After now 75 years, no one scared me as much, and no one has affected my life as much,( except my dear wife and parents ) as Dr. Stead. Sure, I lost several nickels, but in return gained a Fort Knox worth of wisdom from this wonderful man. In the course of a recent return to medical school teaching, I found myself instinctively reciting many of the pearls gathered a half century ago. (And this from one who has trouble remembering what happened yesterday!) But this should be no surprise since it was a rare day in my rheumatology practice when I did not apply those gems to my care of patients. How many times did I make the right decision by recalling," Herb, I learn just as much from patients who don't do what I say as I do from patients who do what I say." And I confess that there were times that when the remaining sting in my ear of "What this patient needs is a doctor" gave me enough of a pause to act as a "doctor", and not take the easy route in the care of a patient. Who incidently, as a "sick person does not act in a rational manner."

Even in retirement His slightly stern but yet with a hint of a smile signed photo sits on my desk. Next to my grandchildren of course.

Carl Voyles, M.D.: To Dr. Stead's Housestaff / Faculty Colleagues / Students and PA's.

The phone rang a few days ago. Good news or bad? - One never knows.

Galen Wagner's voice from Durham: "Carl, did you know Dr. Stead died peacefully at his home at Kerr Lake this past Sunday (June 12)?

"No! So sorry to hear that! I guess I thought he might go on for ever," I said.

Galen agreed, "As if he knew something we hadn't quite figured out."

But, at age 97, reality took over.

This is a request for additional anecdotal stories to supplement the collection Galen and I solicited and edited a while back, entered as a section of Dr. Stead's website: "Eugene A. Stead, Jr., A life of chasing what I did not understand."

Galen and I hope to have these and whatever we can add in published form by October 30, when there will be celebration of his life at the Med School reunion that week.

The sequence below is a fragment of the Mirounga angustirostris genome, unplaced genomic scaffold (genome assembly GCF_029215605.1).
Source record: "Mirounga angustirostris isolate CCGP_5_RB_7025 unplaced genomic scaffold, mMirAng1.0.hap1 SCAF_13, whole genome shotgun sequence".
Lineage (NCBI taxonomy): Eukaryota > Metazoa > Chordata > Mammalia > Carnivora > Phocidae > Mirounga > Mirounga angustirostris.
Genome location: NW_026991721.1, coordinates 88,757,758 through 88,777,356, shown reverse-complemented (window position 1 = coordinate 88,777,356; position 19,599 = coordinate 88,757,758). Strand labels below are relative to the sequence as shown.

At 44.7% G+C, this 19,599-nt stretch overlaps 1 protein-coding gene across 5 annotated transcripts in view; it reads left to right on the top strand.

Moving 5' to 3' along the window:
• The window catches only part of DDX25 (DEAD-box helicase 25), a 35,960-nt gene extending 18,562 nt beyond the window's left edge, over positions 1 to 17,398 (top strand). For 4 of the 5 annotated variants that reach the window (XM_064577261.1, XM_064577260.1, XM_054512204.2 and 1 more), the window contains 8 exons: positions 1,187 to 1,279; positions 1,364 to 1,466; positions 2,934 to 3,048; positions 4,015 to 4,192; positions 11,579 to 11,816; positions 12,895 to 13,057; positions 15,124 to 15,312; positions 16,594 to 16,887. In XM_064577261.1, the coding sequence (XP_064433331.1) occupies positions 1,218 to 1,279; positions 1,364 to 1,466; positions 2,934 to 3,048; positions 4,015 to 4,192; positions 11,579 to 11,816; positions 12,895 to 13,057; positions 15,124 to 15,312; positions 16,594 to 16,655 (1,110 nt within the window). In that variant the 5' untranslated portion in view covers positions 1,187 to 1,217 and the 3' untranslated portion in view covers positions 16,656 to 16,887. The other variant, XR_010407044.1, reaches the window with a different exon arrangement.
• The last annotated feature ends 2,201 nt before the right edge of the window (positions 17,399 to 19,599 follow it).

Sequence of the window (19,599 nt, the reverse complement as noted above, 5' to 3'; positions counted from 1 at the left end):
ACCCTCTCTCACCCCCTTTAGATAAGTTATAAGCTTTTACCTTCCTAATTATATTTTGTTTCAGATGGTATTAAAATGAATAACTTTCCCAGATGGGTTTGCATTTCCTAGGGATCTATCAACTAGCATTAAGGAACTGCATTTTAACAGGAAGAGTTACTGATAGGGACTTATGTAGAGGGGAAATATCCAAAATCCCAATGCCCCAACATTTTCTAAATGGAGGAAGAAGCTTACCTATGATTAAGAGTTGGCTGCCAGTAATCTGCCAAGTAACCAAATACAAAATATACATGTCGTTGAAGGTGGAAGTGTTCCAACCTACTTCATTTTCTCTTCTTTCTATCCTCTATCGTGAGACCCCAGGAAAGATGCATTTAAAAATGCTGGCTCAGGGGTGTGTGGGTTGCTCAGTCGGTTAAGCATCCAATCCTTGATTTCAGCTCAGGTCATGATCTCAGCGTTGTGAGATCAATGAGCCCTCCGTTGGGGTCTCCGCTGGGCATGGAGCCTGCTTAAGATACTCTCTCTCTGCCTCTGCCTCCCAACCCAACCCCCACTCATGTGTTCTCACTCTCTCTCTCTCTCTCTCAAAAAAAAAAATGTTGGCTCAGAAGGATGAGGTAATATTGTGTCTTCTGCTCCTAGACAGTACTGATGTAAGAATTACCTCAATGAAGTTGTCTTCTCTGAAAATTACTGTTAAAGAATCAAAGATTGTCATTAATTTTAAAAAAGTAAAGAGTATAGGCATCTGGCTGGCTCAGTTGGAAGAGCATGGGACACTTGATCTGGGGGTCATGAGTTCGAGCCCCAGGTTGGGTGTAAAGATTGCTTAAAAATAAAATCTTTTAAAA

Suggest you crank into you search engine and review some of the "Stead stories", and add whatever comes to mind to your own. Don't worry about format or spelling, we'll edit a published book of these will be a great tribute to Dr. Stead.

You can email your story (stories) to me at or mail to me at PO Box 2204, Anna Maria, FL 34216 (or to Galen at I'll edit those I receive and forward to Galen, who has the publishing contacts.

Vic Behar:

I have spent almost the entire day re-reading the stories and letters on the Stead web-site and remembering. We had our annual Fellow dinner last night and Joe(Greenfield) informed us of his passing. I can't think of another person that has had a greater influence on so many people, especially when one considers the exponential influence he has had on all those he has touched, and all of those touched by them. Two of our children have continued the tradition, one of whom is in your midst at MUSC. Her name is Marcy Bolster and she is the Director of the Fellowship program in Rheumatology. No surprise, she was a Stead Scholar at Duke and has established a computerized database of Scleroderma patients at MUSC.

Ann Grossman:

I am saddened at the passing of Dr. Stead.

His vision of a "physician assistant" has allowed me to fulfill a dream I have had since childhood (to practice medicine) that had been denied to me for most of my life.

In my parents' eyes, "girls aren't doctors"; so I became a speech pathologist, with a specialization in dysphagia. I worked in early intervention for 15 years, frustrated with my inability to medically serve my small patients.

I married a physician (oncology/hematology), birthed two beautiful girls. I would eagerly read my husband's copy of NEJM, JAMA, Mayo Clinic Proceedings--with passion! My love of medicine and caring for people would not die, even after all those years had passed.

Then I found out about the concept of physician assistant. My husband had remembered working with them while he was in training at Albany Medical Center. I applied to Hahnemann University. I was 40 years old, two kids (8 and 10 years). I didn't know how I would manage this decision.

It was everything I ever dreamed of. I fell in love hundreds of times with ideas presented to me. Hahneman stressed not only excellent medical care of the patient but also viewing them as a suffering human being--spending time listening. Two years later I completed a distance learning Masters' degree at University of Nebraska Medical Center. My thesis was "Mindfulness: Practicing the Heart of Medicine".

My subspecialty became (surprisingly) emergency medicine. I began to see the difference I could make to people in their darkest hours when I combined compassion with good medical care. I worked 4 years in Emed; then our ER was bought by a McMedicine corp. I moved on after that and worked as a hospitalist for 3 years with service patients. I love community medicine.

I have never been happier, more involved, or more rewarded then with my medical practice. I have completed two medical aid missions to Guatemala with a physician group called DOCARE. Last year, my husband and I visited Tibet and formed an impromptu medical clinic for two days. We saw over 100 people who had not seen a health practitioner in 40 years.